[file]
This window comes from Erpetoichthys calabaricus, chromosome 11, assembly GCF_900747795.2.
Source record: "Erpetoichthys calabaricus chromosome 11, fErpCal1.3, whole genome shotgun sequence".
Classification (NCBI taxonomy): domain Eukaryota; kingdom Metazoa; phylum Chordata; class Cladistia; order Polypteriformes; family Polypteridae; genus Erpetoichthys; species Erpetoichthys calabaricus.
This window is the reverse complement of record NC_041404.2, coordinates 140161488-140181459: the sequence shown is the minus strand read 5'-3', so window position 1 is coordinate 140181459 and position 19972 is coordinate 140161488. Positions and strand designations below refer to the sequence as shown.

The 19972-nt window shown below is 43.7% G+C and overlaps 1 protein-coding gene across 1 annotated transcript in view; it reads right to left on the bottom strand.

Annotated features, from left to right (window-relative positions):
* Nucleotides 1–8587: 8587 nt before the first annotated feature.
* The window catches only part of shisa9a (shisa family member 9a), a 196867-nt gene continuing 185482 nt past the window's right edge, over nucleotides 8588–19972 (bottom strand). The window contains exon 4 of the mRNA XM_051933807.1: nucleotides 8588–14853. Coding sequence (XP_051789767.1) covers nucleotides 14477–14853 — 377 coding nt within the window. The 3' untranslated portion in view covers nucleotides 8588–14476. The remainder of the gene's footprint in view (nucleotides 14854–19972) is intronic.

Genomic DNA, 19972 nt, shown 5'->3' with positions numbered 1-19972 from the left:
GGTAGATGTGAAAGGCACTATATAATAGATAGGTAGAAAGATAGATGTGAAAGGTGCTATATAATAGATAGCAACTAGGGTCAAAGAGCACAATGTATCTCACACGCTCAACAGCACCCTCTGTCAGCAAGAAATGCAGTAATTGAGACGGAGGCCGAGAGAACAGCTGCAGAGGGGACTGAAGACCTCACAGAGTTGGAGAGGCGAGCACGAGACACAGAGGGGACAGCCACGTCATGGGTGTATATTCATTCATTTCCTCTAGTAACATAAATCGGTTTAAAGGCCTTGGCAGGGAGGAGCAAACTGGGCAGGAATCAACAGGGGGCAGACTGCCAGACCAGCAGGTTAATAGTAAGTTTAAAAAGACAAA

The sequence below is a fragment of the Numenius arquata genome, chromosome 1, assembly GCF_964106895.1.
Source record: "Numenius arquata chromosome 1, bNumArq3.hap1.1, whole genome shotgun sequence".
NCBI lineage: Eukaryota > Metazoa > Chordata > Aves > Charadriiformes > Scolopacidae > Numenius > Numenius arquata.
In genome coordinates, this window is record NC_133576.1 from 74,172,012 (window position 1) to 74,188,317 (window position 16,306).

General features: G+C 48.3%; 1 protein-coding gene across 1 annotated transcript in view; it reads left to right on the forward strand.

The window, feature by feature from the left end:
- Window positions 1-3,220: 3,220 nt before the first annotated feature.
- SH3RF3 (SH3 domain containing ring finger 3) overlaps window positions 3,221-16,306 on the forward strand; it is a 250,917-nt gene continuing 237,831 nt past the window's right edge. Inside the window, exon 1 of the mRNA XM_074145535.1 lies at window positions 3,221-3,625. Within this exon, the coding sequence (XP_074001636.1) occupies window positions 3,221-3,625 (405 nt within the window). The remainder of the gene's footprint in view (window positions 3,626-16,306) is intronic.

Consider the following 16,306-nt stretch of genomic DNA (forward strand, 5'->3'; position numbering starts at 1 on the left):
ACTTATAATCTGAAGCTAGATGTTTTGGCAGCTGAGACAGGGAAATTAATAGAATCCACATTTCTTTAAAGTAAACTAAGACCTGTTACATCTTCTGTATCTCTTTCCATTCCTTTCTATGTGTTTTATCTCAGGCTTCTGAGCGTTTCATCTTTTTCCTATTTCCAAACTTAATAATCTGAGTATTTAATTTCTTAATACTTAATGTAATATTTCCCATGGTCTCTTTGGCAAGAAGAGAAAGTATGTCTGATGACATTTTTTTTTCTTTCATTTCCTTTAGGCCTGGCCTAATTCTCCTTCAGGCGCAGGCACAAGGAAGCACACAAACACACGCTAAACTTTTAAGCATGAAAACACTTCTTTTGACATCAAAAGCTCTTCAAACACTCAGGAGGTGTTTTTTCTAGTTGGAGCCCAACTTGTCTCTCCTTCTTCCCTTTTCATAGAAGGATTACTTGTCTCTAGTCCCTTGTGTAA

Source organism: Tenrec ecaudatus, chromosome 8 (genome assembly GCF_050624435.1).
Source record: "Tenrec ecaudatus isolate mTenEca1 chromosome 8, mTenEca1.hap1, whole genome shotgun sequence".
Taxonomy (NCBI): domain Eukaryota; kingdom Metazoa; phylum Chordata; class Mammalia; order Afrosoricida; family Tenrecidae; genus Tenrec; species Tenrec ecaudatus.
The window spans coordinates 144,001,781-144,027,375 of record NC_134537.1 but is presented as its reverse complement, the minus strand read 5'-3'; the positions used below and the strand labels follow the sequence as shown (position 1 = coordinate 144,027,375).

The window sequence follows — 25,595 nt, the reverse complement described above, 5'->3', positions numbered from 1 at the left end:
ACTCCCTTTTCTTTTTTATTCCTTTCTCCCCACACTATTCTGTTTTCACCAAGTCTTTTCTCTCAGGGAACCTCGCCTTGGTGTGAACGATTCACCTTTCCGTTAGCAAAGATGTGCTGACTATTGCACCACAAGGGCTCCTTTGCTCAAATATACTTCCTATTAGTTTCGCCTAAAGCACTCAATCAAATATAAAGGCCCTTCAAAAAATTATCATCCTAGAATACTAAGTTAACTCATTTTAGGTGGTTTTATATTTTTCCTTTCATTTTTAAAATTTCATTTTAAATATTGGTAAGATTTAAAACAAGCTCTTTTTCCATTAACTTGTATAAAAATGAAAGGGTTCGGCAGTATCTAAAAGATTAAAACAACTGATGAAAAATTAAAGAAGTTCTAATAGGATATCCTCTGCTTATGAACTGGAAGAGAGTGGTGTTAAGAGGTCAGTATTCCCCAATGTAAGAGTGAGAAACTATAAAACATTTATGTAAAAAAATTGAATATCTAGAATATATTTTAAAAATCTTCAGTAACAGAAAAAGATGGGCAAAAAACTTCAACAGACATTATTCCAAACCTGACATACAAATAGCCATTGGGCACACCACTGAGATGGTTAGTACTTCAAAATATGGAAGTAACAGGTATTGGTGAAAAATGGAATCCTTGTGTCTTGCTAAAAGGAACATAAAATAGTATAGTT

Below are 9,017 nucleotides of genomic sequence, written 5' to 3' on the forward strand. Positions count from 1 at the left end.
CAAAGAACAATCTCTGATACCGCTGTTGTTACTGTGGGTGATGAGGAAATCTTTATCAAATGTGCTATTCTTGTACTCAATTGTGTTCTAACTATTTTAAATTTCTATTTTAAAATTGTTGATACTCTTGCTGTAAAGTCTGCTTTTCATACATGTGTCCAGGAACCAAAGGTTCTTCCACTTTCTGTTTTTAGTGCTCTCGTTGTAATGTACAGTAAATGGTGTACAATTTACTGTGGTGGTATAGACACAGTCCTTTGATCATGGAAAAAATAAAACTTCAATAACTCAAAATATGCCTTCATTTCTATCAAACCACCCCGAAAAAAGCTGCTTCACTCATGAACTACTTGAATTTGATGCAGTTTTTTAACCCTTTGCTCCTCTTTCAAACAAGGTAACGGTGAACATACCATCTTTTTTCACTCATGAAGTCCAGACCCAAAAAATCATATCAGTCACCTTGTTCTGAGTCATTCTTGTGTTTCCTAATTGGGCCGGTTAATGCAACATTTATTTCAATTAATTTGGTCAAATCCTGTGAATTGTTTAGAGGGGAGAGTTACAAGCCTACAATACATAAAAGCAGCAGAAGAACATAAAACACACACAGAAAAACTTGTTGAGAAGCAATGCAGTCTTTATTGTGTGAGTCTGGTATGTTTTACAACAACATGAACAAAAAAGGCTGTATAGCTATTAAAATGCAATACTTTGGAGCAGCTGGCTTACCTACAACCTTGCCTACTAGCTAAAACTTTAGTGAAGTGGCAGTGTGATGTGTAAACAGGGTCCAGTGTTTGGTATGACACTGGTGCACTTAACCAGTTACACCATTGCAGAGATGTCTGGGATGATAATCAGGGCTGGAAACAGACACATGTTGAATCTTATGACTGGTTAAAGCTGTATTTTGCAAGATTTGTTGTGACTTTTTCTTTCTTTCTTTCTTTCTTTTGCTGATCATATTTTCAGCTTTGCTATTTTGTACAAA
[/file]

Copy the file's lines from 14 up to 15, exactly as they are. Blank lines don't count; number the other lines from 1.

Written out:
In genome coordinates, this window is record NC_133576.1 from 74,172,012 (window position 1) to 74,188,317 (window position 16,306).

General features: G+C 48.3%; 1 protein-coding gene across 1 annotated transcript in view; it reads left to right on the forward strand.